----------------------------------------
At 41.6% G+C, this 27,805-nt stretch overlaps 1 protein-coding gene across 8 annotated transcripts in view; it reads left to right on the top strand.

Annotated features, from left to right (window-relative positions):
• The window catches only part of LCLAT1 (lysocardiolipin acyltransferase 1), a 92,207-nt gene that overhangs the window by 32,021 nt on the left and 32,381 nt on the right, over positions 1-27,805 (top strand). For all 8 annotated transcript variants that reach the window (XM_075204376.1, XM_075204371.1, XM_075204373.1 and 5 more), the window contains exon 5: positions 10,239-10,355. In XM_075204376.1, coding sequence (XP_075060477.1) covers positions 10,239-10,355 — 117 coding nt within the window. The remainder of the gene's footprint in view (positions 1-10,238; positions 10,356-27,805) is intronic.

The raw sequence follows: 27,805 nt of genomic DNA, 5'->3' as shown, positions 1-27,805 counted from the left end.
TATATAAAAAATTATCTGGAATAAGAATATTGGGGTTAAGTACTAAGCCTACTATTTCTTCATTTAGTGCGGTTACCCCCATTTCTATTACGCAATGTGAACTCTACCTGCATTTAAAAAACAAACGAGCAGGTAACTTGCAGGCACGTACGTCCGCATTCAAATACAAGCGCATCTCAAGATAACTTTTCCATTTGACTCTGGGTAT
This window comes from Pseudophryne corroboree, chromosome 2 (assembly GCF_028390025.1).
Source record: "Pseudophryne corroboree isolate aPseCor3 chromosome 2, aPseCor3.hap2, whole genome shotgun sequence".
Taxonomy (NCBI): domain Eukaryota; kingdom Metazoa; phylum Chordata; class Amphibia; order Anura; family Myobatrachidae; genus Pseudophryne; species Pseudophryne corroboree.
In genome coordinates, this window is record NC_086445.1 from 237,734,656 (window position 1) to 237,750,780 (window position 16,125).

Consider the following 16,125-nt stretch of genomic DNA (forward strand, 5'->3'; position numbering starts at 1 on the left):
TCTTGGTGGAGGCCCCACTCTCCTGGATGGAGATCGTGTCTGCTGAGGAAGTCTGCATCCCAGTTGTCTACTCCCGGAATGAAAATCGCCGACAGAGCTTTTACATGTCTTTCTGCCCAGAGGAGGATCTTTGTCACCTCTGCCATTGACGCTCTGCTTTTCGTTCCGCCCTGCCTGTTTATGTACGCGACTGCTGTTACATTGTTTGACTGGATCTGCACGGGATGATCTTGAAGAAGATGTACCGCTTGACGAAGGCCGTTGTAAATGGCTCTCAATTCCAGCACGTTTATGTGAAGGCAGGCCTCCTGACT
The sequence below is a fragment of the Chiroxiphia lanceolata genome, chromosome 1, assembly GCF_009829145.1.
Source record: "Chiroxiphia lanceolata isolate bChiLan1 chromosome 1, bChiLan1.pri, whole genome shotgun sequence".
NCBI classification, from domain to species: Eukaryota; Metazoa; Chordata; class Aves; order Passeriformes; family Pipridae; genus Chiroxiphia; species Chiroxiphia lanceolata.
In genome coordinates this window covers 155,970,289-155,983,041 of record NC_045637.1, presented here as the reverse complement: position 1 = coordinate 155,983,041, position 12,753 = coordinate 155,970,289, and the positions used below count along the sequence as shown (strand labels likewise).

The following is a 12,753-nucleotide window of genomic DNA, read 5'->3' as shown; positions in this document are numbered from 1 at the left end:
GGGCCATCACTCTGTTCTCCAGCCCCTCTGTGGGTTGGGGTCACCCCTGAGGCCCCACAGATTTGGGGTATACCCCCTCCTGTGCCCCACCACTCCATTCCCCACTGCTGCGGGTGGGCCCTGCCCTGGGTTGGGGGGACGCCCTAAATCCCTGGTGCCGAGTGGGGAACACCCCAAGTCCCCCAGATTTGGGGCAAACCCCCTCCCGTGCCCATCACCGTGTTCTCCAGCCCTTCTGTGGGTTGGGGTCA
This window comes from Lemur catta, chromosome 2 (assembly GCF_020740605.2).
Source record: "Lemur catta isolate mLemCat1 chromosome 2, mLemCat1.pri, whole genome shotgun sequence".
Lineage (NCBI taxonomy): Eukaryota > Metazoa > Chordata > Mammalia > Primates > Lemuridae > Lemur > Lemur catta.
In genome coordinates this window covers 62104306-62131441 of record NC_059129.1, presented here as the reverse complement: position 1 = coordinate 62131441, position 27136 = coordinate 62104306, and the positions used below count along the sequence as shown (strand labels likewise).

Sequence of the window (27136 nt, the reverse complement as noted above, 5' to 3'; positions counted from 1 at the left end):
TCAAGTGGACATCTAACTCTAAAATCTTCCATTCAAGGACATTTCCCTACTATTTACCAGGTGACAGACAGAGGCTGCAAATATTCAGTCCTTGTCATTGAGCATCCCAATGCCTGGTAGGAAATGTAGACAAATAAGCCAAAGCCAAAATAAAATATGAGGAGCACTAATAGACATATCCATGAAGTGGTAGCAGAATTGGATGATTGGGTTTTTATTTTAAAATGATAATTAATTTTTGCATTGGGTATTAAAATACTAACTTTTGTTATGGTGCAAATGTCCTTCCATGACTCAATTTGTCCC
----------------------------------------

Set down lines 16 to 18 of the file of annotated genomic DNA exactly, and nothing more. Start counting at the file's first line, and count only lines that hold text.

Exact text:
The following is a 12,753-nucleotide window of genomic DNA, read 5'->3' as shown; positions in this document are numbered from 1 at the left end:
GGGCCATCACTCTGTTCTCCAGCCCCTCTGTGGGTTGGGGTCACCCCTGAGGCCCCACAGATTTGGGGTATACCCCCTCCTGTGCCCCACCACTCCATTCCCCACTGCTGCGGGTGGGCCCTGCCCTGGGTTGGGGGGACGCCCTAAATCCCTGGTGCCGAGTGGGGAACACCCCAAGTCCCCCAGATTTGGGGCAAACCCCCTCCCGTGCCCATCACCGTGTTCTCCAGCCCTTCTGTGGGTTGGGGTCA
This window comes from Lemur catta, chromosome 2 (assembly GCF_020740605.2).